These days I write pretty exclusively NestJS serverside and React/React Native on clients, using TypeScript through the whole stack and Swagger-generated clients for plumbing, and it definitely no longer sucks. But I had to 1) have a reason to get into it, and 2) spend a ton of effort to weld together a consistent environment that values developer time.

There probably is too much nonsense going on at any one point in the JavaScript ecosystem. I mostly work in infrastructure/devops roles, where it's just expected that you know ten thousand little things that are arbitrary and stupid but will eventually bite you; having to hold an entire stack in my head and understand how to pivot and manipulate it is kind of what I do everyday, but it's not a standard programmer skill. If you don't have somebody who can do that--and it's a mixture of human communication and empathy, technical skill, and a certain kind of technical taste, so it's not as common as one might like--I still, today, see why somebody might say that JavaScript sucks.


Hard to make that as a blanket statement. I don't know that I've seen two different teams assemble the same pieces for a React stack.


So we just switched from Angular 1 to React.

We decided about a year ago. So I spend a year writing side projects in React and Redux. In the meantime, a new dev was hired to begin writing the React/Redux code. I just jumped into his code today and tried to add my own stuff, and I feel like I'm learning programming all over again, because it looks like absolute gibberish compared to the code I had been writing on the side.

So even if you are using React and Redux, you can write code that has virtually no resemblance to another repo.

It's insane.


Redux forces you to write lots of ugly boilerplate, its the same way in all code bases that use it.


// reuse this

export const createAction<T>(type: string, payload: T) => { return { type, payload }; };

// some component

onClick={event => dispatch(createAction<SomeInterface>(TYPE_CONSTANT, event.target.value))}

Where’s the boilerplate?


I think there are a lot more barriers to entry, in terms of if you haven't worked in JS much previously. Meaning, pre-Webpack/Babel/ES6 Modules etc, it was just JS and so newbies could learn JS and then go from there. Now, there's a bigger learning curve in the initial stages, I believe.


Honestly. I used to build the buildmaster for Ant builds back in the day. They could actually be quite incredibly elegant (if you used Ant-contrib). The reason was actually a lack of magic. SURE, ant was very verbose compared to modern build systems, but it did a lot of things relatively straightforward. You invoke tools in the chain you want.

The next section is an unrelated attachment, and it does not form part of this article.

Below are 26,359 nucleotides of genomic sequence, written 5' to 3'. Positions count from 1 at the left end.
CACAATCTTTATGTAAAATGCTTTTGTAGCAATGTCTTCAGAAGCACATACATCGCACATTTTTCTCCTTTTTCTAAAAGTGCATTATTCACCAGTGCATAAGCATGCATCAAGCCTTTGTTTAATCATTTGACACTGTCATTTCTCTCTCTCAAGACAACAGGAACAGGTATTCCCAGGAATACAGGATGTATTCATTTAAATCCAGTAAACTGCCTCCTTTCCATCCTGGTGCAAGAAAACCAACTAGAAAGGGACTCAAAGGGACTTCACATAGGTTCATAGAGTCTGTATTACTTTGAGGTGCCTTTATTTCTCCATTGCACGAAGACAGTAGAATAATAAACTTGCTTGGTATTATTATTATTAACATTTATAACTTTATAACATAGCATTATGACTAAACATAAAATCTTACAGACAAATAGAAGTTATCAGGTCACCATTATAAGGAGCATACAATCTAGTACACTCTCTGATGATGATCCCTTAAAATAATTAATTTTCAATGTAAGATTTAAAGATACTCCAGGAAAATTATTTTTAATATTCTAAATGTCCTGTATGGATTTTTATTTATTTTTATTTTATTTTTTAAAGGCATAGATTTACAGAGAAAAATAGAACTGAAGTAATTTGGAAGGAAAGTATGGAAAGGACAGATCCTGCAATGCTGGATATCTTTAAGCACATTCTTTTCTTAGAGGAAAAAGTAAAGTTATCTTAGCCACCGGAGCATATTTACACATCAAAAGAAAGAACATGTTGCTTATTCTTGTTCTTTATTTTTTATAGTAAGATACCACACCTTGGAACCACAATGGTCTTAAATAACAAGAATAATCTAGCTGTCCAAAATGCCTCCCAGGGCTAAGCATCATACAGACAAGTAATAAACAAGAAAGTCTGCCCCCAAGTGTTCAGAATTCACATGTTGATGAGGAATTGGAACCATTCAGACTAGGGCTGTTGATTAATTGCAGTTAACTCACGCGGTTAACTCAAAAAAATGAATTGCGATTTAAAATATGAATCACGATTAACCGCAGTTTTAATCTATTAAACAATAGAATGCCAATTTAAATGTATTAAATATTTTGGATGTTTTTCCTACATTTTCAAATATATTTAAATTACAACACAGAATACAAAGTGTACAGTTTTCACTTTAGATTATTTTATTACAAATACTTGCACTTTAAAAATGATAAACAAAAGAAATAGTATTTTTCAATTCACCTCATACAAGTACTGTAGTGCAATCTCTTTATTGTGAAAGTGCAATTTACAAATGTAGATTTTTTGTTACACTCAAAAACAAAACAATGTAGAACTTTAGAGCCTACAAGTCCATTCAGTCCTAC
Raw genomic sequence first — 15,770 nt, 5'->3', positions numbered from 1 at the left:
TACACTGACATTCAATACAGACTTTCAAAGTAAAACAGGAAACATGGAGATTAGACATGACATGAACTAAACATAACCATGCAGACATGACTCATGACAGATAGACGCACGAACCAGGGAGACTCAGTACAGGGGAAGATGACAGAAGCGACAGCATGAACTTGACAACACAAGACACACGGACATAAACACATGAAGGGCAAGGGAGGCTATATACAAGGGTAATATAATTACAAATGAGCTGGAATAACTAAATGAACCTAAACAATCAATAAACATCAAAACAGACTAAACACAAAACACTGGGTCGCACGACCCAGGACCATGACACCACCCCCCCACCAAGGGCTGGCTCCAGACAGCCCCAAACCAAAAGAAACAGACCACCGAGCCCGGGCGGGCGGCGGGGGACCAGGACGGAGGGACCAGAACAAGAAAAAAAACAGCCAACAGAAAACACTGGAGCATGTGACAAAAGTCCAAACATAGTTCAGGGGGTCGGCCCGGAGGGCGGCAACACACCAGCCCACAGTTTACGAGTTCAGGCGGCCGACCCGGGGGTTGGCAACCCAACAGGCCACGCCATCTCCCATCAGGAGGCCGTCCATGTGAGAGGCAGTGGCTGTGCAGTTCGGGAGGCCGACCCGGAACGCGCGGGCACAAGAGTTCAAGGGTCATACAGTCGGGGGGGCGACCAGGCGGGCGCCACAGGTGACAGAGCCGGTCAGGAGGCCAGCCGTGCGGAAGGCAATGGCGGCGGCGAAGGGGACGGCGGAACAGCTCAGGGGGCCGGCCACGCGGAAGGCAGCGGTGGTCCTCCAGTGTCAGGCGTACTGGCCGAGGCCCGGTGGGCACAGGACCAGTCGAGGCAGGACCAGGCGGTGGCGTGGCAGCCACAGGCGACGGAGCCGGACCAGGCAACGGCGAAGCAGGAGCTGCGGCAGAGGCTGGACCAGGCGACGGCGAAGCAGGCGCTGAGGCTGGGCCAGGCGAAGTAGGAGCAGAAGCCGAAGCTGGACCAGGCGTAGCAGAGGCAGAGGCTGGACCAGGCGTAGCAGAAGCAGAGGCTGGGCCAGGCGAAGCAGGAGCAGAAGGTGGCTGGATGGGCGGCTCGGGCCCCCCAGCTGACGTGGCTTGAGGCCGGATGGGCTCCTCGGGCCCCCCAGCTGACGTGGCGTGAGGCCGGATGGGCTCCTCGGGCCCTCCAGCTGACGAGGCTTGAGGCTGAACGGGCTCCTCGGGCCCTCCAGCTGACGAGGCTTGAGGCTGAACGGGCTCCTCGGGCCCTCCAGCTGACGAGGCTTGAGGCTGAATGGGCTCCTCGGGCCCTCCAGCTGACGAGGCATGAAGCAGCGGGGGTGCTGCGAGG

Today it is very different. There is a huge chain of auto-wiring tools with very cryptic error messages. To just build a basic ES6 javascript webpack project with React I need over 800 libraries, many of which are automagically invoked via convention.

I literally have no idea what my build does, and hope my lucky underwear actually works today. Most of the time I am browsing through weird bug reports trying random snippets on the internet because there's no sane way to debug anything.

So the point is, explicit is a huge virtue. It is code you can trace and debug. Sure it adds a bit of time, but it is time up front that saves A LOT down stream. Meanwhile today's tools are built to save time up front and waste time downstream. You either follow the exact formula the original developers wanted or you're shit out of luck.


Everything terrible about the front-end is a consequence of scale and demand for warm bodies pumping out code that targets the world's largest networked application runtime: upper- and middle-management everywhere exerting downward pressure to ship for the cheapest rates facilitating code bootcamps, etc to pump out more non-traditional CS educated labor, meaning less shared generational communal knowledge that normally standardizes names for things like patterns, etc. Devs are thus even more interchangeable and we see less opportunity for mentoring, yet another means of transferring generational knowledge (and software engineering is _not_ a science), and people regularly leaving companies after 1 - 5 years. None of this really has anything to do with the question of whether JS tooling is too complicated save for the implication that professional _discretion_ has less and less reason to be cultivated - grab a framework/library and glue it together to meet the deadline that isn't a deadline but it's actually a deadline


Most young Javascript devs have no experience of hacking "DHTML" for Netscape Navigator and sundry incompatible versions of IE back in the late 90s. That was the real low point of front-end development. Nothing comes close to those life-sapping days so enjoy the immense resources you have today, particularly evergreen browsers following a standard.


And yet, with a little thought, we could use those hard-won compatible apis more directly, and for the vast majority of websites, write less code, configuration, etc.

But we still act as though the very basic DOM functionality is some arcane art that has to be "fixed" by a library like jQuery, or as is more common now, an entire stack of large tools.

Having done paid work with React-stack apps, and personal projects with vanilla JS, I still see more advantage with less code on the vanilla side.


No more than you choose to make it over complicated.


The answer is simple: Don't use a tool if the benefit doesn't outweigh the cost. Also, only use tools that are "market leaders" in their segment. So that there will be plenty of fixes/tutorials/help available to get you over bumps on the road.


Javascript libraries are good at creating problems other than problem solving.